As a result of Atia’s high fever and low blood counts, we wound up in the hospital for four days. Her fever finally broke around midnight, the second day, and her blood counts increased – slow and steady. In addition to the possible viral infection, Atia’s ankle pain was cause for concern. She’d been limping for several days, but the x-rays had shown nothing. A special blood test was performed to see if there was a bone infection. If soft markers were revealed, an MRI would be necessary. Because of her young age, the scan would require sedation, which added a layer of anxiety. And thus, our frantic prayers began. Please no bone infection. Please no bone infection.
As Atia began feeling better, her appetite increased. For breakfast one morning she ordered grilled cheese, french fries, pears and lime sherbet from Comer’s “room service.” She loved picking out her favorites items from the big menu. If there’s one thing I loved seeing it was her eating. I didn’t care what it was. There were times we even encouraged her to drink Coke (gasp!). She needed the calories and liked the flavor. If she had wanted ice cream every day for every meal, I probably would have let her have it - definitely a perk of cancer treatment and hospitalization.
Atia and I spent so much one-on-one time together reading, playing puzzles, dominoes, blocks, board games, practicing math and watching TV. While I love Comer Children’s Hospital for its many, many outstanding offerings and excellence in medical care, no matter how you slice it, we felt trapped. We were isolated in a room (private, thank goodness! All of their rooms are private suites) 24 hours a day for four days straight.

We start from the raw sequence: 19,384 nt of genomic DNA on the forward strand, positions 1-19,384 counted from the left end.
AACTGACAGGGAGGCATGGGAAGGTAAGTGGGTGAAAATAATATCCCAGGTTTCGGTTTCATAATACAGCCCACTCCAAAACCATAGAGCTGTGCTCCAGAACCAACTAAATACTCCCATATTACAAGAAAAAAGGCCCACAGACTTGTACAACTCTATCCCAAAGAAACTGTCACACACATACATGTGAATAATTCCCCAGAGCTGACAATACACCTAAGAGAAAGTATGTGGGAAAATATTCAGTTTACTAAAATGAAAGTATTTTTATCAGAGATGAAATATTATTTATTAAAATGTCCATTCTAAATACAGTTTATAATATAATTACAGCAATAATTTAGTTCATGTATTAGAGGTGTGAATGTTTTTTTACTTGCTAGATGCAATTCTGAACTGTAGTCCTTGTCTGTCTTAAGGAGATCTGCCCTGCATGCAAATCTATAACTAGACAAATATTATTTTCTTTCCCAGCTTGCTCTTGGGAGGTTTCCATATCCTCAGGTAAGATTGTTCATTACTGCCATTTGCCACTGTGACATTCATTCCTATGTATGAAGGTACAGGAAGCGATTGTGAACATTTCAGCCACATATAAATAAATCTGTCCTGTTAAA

The highlight was Steve and Asher’s visits. Atia looked forward to hugging her daddy and sharing her bed with her brother. She was so desperate for additional interaction that she willingly shared her toys and everything! And when daddy was around, she was so peaceful. She missed him terribly and was comforted by his mere presence.
The lowlight was when we had to change the dressing on her port. I’d noticed an accumulation of moisture beneath the tape holding her port needle in place. As we all know, warm, damp places are a breeding ground for bacteria, and the last thing we needed was a port infection. That would be horrible and downright dangerous. Removing the tape from Atia’s chest was excruciating. The nurse was forced to tug and tug, as it’d gotten wrapped around the IV line. Her poor skin was left red and raw.
Because of the gallons of fluids Atia was receiving, she ended up with excessive night sweats. Her body was trying desperately to excrete everything it didn’t need. The frequency of her trips to the potty increased considerably, too. With the IVs connected directly to her port, getting to the bathroom was a big production – she had to be unhooked from all the pulse monitors, then we had to unwind her IV chords that were wrapped around her arms/legs and finally we had to push the IV pump into the bathroom. No easy task.
During one of those potty trips, Atia reached out towards me giving me a quick hug. Looking at me with a shy smile she said, “Friends help friends. And mommy, you’re the BEST friend.”
And with that, my heart melted.
The day we were released
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